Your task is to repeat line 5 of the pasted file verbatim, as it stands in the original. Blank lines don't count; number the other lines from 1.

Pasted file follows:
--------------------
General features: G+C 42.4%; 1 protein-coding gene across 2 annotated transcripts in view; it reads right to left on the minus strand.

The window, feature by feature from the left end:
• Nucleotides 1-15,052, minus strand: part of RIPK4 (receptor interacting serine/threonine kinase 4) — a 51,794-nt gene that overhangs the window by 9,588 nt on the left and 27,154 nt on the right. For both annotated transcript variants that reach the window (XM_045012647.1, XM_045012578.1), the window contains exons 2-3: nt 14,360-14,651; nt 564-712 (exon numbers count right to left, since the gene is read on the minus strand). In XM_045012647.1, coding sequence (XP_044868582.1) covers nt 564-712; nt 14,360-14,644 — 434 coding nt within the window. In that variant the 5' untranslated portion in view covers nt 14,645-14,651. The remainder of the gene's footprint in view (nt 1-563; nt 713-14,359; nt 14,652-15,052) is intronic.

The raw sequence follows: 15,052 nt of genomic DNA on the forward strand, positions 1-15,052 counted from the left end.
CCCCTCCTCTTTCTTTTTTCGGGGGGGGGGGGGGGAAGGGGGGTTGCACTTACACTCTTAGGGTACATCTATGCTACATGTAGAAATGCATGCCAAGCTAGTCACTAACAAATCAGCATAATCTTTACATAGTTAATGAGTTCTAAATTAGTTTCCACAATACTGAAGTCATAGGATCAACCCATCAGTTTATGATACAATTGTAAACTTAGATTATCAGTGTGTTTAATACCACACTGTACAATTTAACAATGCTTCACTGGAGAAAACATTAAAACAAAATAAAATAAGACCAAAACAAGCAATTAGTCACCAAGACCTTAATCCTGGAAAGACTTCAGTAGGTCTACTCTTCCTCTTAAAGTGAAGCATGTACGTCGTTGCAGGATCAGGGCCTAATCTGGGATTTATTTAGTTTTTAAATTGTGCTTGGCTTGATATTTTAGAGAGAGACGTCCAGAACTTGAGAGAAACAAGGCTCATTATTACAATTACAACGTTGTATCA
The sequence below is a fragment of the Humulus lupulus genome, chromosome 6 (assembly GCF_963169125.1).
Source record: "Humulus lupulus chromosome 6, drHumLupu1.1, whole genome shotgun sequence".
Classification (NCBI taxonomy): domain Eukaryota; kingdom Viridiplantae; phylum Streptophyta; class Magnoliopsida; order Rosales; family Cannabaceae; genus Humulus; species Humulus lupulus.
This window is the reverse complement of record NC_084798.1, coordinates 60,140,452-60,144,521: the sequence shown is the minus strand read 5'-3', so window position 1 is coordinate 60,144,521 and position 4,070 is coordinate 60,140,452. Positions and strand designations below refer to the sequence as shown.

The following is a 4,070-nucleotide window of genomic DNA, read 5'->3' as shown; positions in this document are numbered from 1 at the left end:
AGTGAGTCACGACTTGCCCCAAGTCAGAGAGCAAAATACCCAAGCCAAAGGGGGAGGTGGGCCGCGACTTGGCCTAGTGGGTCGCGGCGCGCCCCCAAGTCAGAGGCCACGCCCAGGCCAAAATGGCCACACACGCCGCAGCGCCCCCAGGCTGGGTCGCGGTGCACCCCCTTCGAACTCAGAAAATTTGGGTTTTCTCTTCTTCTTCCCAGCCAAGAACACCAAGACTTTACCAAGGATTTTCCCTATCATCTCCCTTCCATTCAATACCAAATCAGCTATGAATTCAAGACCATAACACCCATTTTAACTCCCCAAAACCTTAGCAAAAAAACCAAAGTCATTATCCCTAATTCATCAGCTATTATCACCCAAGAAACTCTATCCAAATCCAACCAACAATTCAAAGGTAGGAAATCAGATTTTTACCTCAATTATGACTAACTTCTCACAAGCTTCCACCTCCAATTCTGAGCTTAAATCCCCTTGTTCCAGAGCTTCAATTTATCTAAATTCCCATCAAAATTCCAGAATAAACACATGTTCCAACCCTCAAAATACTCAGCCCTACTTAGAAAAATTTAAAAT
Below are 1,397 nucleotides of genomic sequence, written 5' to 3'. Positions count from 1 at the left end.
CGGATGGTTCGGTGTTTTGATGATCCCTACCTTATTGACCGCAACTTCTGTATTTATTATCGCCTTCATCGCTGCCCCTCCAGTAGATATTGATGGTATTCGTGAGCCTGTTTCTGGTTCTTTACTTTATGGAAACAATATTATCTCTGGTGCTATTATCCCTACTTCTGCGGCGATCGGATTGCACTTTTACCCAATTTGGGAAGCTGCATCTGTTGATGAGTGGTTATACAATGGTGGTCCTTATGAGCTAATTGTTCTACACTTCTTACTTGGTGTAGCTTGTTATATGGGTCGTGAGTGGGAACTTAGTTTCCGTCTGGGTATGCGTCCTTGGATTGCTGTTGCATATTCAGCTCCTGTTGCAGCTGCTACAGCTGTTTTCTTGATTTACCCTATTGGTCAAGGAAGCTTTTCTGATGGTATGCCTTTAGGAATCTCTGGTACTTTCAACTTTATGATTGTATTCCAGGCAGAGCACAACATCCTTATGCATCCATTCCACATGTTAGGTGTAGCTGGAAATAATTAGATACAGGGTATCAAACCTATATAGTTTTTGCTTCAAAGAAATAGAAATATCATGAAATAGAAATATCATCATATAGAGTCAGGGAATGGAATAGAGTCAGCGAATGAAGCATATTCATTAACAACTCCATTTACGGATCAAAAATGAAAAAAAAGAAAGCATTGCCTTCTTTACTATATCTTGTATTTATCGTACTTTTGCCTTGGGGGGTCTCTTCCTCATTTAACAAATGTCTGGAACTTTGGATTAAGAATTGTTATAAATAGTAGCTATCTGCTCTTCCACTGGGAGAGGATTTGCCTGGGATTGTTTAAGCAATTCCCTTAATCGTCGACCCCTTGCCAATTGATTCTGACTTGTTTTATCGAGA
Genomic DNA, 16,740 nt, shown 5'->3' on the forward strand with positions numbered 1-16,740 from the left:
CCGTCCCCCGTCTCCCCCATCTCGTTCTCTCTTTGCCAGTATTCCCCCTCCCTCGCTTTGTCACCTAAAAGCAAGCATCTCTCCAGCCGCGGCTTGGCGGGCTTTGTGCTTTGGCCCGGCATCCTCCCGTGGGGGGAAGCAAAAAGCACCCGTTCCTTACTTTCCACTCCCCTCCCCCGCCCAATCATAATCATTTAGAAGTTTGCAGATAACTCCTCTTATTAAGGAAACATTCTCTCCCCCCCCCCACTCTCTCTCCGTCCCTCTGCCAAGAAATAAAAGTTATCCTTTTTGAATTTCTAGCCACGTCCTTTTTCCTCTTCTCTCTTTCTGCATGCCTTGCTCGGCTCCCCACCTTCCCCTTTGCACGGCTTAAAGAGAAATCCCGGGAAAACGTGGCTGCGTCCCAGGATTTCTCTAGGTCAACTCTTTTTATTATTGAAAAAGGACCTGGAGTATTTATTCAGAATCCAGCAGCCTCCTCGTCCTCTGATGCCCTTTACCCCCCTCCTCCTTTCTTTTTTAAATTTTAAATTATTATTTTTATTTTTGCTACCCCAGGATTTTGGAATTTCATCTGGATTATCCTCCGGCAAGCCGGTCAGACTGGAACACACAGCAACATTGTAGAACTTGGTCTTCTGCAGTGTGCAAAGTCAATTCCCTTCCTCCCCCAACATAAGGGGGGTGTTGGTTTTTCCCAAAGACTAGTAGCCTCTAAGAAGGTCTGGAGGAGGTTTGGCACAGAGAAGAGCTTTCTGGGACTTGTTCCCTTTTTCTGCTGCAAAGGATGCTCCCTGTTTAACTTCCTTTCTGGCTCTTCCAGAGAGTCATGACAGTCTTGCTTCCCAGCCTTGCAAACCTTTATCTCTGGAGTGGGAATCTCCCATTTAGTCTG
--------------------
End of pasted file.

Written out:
CCCCTCCTCTTTCTTTTTTCGGGGGGGGGGGGGGGAAGGGGGGTTGCACTTACACTCTTAGGGTACATCTATGCTACATGTAGAAATGCATGCCAAGCTAGTCACTAACAAATCAGCATAATCTTTACATAGTTAATGAGTTCTAAATTAGTTTCCACAATACTGAAGTCATAGGATCAACCCATCAGTTTATGATACAATTGTAAACTTAGATTATCAGTGTGTTTAATACCACACTGTACAATTTAACAATGCTTCACTGGAGAAAACATTAAAACAAAATAAAATAAGACCAAAACAAGCAATTAGTCACCAAGACCTTAATCCTGGAAAGACTTCAGTAGGTCTACTCTTCCTCTTAAAGTGAAGCATGTACGTCGTTGCAGGATCAGGGCCTAATCTGGGATTTATTTAGTTTTTAAATTGTGCTTGGCTTGATATTTTAGAGAGAGACGTCCAGAACTTGAGAGAAACAAGGCTCATTATTACAATTACAACGTTGTATCA